A spoken word poem about New Year's resolutions and comparing ours to the resolution that God made in the beginning...
Written by Paul Syrstad
Performed by Kenneth Omole
I don’t really remember any resolutions that I’ve made which are older than a year or two. In fact, a few years ago I came across a stack of my old yearly journals from when I was a kid (yes, I was that sad kid who wrote a journal) and apart from reading through weird ideas, secret crushes and friendship feuds I had, I also saw that I had written a list of resolutions on the first page of each journal every year.
I noticed how different each set of resolutions were year after year, and not only that, but how many I failed to fulfil or even begin to try and fulfil. Basically, I read a load of self made to-do lists that I had failed to do.
It didn’t feel great.
To tell the truth, not much has changed. I keep making resolutions and I keep failing most of them (...or all of them), and not just New Year’s resolutions but everyday promises that I tell myself: I will write that script today, I’ll do the washing tonight, I’ll get up early for a run tomorrow...the list could go on.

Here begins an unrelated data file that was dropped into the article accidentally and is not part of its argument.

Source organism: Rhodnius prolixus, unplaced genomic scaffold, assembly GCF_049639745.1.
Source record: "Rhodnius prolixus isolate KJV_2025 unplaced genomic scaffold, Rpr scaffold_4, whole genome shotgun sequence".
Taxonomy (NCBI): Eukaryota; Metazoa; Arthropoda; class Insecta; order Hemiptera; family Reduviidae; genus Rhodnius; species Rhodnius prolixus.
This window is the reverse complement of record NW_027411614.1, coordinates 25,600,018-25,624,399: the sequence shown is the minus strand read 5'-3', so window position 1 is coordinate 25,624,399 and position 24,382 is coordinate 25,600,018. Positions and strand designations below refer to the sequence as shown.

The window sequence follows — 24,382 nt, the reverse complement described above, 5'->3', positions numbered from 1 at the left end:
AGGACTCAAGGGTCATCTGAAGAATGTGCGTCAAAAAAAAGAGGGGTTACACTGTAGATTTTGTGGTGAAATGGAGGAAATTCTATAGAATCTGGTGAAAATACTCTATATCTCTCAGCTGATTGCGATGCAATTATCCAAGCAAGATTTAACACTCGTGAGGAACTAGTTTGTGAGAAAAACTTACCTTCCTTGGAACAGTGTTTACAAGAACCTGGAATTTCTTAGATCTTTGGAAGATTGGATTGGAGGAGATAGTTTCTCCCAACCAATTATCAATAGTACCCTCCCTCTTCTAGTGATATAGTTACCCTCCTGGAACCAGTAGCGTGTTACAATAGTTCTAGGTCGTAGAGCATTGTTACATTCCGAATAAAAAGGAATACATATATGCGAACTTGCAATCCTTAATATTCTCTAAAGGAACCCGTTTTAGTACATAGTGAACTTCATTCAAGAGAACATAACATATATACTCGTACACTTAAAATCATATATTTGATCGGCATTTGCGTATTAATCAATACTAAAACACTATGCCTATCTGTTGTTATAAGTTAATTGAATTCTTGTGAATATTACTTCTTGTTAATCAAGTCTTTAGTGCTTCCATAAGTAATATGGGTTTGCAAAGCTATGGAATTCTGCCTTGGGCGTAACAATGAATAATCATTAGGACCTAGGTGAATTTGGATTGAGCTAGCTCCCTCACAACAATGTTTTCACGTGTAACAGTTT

And sometimes that's what faith can feel like, what being a Christian can feel like. There are so many things we are focused on doing and not doing that it eventually starts to look oh-so-similar to my lists of uncompleted resolutions, my lists of failures.
It's sometimes hard to remember that it's not about me, it's not about us but it's about Him. Right in the beginnings of the Bible we learn that mankind only has one item on his list...don't eat the forbidden fruit. If I thought failing my list was bad I sure am happy I wasn't the one who broke, literally, the only promise I made.
But right after mankind fails their resolutions, God steps in and makes one of His own. He says that He will send someone to crush the evil that entered mankind but, in return, this person would be struck by this evil in return. And as we carry on reading through the Old Testament of the Bible, God keeps reminding His people of this promise and sets conditions of where He will be born, what bloodline He will come from and what will happen to Him. Centuries go by and the Old Testament ends with the people of Israel still awaiting this promised saviour, this promised Messiah.
Maybe this looked like one of my old resolutions; something once said, a few times repeated but never fulfilled. Maybe God forgot about mankind, maybe He was never going to send the saviour...